The Norwegian government approved a decision to fund the Nkr14.2 billion ($1.63 billion) Northern Lights carbon dioxide transport and storage project.
Following a vote in parliament yesterday, the government announced its funding decision on Tuesday to commit Nkr10.4 billion ($1.19 billion) to the scheme led by Equinor, Total and Shell.
Those three companies made a conditional investment decision in May and will cover the remaining Nkr3.8 billion ($440 million).
Northern Lights is the transport and storage component of Longship, the Norwegian government’s Nkr20 billion ($2.3 billion) full-scale carbon capture and storage project.
It includes the development and operation of CO2 transport and storage facilities, which will be open to third parties.
It will be the first ever cross-border, open-source CO2 transport and storage infrastructure network, offering European industrial emitters the opportunity to store their CO2 underground.
Phase one, with a capacity of up to 1.5 million tonnes of CO2 per year, will be completed by mid-2024.
At a press conference in Oslo, Norway’s Minister of Energy & Petroleum Tina Bru noted that Longship is the Norwegian industry's largest climate project ever and will contribute substantially to the development of CCS as an efficient mitigation measure.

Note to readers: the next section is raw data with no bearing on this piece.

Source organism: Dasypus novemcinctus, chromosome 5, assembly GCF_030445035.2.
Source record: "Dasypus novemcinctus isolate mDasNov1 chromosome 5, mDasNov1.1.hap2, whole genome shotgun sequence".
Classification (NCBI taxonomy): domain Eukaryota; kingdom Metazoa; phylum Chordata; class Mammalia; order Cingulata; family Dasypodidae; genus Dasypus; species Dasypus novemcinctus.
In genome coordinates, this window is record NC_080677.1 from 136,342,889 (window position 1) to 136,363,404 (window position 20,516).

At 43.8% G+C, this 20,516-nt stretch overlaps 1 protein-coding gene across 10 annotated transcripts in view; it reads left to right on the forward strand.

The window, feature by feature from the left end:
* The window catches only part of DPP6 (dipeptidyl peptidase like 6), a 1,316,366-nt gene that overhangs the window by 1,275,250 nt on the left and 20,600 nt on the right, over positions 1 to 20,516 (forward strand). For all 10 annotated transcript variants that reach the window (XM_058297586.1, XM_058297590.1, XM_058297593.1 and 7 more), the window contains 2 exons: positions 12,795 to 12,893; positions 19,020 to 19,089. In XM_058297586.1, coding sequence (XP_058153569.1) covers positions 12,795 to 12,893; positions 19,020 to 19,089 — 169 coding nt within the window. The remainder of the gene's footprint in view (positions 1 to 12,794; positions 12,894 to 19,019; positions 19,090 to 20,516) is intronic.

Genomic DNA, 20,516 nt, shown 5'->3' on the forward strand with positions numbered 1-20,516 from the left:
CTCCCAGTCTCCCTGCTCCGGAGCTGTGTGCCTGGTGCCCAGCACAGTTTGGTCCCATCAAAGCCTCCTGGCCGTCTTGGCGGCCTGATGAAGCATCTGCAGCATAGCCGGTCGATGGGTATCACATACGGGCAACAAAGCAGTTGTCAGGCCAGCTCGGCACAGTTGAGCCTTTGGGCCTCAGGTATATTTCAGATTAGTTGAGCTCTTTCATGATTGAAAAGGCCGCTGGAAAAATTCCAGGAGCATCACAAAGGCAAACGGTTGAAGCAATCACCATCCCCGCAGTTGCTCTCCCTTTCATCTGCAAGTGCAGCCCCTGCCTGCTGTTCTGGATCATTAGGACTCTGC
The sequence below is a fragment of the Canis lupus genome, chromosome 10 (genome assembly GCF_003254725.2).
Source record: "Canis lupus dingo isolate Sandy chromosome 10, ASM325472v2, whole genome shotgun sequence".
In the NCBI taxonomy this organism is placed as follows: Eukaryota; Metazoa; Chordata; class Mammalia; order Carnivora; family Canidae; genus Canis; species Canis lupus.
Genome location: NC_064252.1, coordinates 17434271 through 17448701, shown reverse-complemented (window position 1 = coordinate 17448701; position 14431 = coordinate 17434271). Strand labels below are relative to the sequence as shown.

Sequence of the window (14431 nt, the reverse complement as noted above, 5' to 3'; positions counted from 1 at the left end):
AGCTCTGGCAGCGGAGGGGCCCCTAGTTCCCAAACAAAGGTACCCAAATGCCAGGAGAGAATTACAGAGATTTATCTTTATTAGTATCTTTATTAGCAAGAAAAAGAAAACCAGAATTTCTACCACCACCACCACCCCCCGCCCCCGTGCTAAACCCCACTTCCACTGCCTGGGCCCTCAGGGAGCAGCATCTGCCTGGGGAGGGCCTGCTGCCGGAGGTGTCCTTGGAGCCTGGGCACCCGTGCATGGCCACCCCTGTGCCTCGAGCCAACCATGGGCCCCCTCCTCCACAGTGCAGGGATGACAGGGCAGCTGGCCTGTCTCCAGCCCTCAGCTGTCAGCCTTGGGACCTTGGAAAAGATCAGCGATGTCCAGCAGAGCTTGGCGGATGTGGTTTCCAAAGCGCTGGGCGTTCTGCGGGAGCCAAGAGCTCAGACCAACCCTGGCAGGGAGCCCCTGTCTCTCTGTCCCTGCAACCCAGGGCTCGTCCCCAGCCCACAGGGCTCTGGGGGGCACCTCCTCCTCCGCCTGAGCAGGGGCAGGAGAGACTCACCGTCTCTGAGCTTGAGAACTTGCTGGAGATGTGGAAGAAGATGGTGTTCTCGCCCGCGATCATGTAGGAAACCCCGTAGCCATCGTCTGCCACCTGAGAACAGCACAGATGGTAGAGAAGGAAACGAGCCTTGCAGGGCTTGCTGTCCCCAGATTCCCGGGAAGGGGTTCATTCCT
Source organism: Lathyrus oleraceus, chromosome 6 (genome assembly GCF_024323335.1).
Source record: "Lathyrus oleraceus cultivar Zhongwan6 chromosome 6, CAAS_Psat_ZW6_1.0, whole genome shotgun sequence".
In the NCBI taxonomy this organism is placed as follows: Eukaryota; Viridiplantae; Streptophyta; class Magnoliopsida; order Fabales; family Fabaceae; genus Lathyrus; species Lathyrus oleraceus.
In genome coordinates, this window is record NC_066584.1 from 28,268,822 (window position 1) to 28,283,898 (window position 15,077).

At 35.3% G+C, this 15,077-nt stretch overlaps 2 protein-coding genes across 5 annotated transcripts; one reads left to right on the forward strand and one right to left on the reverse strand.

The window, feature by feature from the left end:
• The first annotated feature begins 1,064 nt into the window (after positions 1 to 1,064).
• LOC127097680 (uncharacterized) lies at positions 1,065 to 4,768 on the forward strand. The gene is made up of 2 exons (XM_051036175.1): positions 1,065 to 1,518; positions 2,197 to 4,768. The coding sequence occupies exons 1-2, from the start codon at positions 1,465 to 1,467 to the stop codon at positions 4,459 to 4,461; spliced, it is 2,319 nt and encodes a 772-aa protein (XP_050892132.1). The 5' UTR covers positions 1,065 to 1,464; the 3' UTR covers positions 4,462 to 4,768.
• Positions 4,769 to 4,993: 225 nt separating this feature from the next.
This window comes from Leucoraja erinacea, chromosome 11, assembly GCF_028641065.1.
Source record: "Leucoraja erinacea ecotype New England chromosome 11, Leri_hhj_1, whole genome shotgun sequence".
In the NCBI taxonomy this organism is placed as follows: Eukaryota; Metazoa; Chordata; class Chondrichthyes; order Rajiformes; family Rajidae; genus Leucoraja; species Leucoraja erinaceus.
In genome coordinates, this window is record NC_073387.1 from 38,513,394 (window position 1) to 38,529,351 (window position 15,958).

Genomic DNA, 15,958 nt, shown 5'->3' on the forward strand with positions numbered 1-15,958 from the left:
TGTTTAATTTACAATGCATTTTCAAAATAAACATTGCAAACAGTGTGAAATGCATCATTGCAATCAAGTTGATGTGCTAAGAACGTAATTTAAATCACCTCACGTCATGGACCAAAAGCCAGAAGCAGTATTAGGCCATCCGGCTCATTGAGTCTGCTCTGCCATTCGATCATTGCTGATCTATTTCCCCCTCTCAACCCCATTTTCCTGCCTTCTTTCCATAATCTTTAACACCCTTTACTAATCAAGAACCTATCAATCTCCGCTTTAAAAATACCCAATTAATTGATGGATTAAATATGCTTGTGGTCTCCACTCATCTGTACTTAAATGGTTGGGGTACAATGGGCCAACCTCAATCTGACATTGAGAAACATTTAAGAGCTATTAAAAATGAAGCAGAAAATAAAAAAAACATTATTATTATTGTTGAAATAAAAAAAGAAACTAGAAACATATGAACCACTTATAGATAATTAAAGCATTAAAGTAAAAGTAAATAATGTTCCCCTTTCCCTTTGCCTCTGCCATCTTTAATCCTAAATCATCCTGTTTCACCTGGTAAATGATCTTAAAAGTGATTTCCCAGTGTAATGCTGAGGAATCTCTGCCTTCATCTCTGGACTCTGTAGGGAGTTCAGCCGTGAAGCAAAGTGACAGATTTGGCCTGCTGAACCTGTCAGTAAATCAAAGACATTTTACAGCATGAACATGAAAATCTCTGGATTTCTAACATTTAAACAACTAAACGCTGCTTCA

“Working together with the industry, the step-by-step approach has confirmed that the project is feasible,” she said.
The minister said she looked forward to cooperating further with the Northern Lights partners.
Equinor chief executive Anders Opedal said Northern Lights was pioneering. “We are ready to start realising this project that will be an important part of the climate solution,” he said.
The first carbon captured by Longship will be from Norcem’s cement factory in Brevik.
The plan is to capture 400,000 tonnes per year of CO2 from the factory and store it in a reservoir under the North Sea.
Shell chief executive Ben van Beurden participated in the conference via video link.
“Northern Lights will be the world’s first open source CO2, transport and storage project and is designed to provide a service to industrial emitters who can now take action on emissions that can’t be avoided. This is key to bringing real progress towards tackling climate change,” he said.
According to Bru, the funding decision demonstrates the Norwegian government's strong support for the development of a CCS value chain, essential for Europe to achieve its carbon neutrality targets.